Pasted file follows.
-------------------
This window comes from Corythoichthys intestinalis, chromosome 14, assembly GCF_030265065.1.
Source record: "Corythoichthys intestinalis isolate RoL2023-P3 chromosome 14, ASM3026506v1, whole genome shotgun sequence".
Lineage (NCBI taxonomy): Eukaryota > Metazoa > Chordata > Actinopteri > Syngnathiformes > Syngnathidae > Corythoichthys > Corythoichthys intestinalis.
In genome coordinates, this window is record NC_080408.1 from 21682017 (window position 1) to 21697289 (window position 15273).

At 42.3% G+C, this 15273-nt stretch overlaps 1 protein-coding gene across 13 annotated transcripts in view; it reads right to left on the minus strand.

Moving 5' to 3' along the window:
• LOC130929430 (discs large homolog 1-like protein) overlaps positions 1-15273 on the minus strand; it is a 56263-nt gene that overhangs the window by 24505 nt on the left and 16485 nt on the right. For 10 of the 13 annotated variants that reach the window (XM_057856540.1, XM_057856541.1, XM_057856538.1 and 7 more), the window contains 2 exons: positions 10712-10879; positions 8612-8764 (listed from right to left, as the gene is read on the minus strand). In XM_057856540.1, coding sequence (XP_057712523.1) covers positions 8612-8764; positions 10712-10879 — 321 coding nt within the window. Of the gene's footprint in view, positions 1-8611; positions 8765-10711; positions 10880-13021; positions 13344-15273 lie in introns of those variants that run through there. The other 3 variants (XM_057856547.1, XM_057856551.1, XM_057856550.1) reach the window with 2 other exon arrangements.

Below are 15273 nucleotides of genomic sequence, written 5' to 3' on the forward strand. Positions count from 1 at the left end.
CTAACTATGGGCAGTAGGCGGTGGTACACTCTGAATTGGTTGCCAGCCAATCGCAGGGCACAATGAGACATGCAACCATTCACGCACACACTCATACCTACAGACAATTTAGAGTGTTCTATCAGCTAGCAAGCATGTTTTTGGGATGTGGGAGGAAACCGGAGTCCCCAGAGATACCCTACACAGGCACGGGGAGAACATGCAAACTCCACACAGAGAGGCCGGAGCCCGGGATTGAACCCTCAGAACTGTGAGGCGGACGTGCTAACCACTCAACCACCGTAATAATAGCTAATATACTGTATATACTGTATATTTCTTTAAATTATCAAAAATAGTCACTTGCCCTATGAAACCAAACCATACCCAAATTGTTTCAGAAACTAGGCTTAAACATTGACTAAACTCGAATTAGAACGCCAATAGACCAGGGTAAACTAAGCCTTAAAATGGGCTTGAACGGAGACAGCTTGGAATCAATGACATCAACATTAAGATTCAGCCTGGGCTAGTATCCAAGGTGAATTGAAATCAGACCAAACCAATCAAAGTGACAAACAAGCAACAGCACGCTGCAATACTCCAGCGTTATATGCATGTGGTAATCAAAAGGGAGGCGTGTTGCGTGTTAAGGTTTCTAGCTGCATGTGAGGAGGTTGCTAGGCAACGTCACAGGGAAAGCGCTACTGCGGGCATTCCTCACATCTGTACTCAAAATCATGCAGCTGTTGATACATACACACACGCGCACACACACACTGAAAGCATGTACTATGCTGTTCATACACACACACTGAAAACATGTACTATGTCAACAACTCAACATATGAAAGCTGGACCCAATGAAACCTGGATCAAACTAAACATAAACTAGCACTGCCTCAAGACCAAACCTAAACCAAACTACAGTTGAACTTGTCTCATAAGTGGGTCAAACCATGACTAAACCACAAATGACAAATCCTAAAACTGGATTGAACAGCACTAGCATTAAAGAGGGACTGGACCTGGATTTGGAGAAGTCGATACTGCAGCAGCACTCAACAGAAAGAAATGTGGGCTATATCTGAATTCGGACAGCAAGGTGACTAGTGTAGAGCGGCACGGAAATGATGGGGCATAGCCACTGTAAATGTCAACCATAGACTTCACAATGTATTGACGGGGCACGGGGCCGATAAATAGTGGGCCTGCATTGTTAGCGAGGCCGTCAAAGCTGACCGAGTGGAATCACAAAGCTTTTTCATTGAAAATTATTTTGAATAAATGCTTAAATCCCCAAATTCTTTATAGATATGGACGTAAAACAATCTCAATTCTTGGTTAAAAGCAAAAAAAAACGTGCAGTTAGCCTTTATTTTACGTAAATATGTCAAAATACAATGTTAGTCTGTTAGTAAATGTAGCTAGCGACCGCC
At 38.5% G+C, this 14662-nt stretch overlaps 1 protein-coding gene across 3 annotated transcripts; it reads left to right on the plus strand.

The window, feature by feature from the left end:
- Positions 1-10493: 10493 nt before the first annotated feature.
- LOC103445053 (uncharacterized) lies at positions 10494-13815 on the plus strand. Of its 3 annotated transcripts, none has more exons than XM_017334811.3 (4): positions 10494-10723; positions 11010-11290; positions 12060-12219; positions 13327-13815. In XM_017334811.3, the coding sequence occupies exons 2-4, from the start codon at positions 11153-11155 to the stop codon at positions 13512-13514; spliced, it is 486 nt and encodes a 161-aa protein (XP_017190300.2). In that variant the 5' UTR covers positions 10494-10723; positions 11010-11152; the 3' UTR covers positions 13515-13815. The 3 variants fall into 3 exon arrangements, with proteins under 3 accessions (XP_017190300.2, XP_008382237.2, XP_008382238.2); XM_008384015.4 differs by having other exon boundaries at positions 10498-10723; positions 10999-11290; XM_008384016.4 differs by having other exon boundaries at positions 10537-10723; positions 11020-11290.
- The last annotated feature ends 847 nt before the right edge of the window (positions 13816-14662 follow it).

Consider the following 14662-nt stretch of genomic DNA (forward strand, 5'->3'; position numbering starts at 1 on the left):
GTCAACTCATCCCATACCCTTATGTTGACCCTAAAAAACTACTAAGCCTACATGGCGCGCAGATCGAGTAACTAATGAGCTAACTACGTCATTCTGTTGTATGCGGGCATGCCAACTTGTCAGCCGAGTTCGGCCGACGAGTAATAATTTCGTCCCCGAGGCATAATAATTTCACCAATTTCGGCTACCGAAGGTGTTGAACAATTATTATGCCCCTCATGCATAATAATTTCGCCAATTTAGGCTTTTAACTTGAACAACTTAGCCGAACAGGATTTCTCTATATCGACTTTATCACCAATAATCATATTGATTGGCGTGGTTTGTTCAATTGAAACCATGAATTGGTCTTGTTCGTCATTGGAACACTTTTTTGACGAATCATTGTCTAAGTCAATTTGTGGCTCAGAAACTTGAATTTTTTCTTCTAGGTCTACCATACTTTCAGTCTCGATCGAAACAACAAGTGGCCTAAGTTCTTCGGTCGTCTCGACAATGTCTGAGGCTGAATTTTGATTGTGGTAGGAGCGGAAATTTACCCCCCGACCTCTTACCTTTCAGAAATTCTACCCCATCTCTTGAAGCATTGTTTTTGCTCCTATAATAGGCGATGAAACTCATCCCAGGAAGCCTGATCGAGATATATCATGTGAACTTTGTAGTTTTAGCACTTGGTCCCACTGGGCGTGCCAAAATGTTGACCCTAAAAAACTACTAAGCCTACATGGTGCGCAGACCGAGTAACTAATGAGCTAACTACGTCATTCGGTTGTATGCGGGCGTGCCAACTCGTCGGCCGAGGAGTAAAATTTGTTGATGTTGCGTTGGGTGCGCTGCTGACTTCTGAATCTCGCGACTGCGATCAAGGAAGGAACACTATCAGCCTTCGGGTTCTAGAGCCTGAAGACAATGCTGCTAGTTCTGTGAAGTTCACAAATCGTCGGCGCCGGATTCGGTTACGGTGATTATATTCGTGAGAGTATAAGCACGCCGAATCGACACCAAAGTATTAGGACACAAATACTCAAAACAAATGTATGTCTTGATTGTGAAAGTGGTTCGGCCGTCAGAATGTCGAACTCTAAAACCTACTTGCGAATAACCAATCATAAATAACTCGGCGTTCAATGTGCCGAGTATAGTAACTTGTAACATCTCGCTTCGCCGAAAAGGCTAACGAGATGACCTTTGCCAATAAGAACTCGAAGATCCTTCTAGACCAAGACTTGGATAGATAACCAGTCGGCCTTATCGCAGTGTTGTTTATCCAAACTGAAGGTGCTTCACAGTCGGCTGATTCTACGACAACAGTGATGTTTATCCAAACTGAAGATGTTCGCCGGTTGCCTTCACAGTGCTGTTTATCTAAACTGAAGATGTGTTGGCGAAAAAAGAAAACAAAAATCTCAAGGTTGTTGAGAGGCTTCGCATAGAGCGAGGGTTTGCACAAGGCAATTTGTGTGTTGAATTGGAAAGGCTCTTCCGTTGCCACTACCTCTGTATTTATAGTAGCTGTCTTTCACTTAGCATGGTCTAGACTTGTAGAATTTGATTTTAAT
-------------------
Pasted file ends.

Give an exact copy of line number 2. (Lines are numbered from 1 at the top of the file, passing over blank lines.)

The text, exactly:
Source record: "Corythoichthys intestinalis isolate RoL2023-P3 chromosome 14, ASM3026506v1, whole genome shotgun sequence".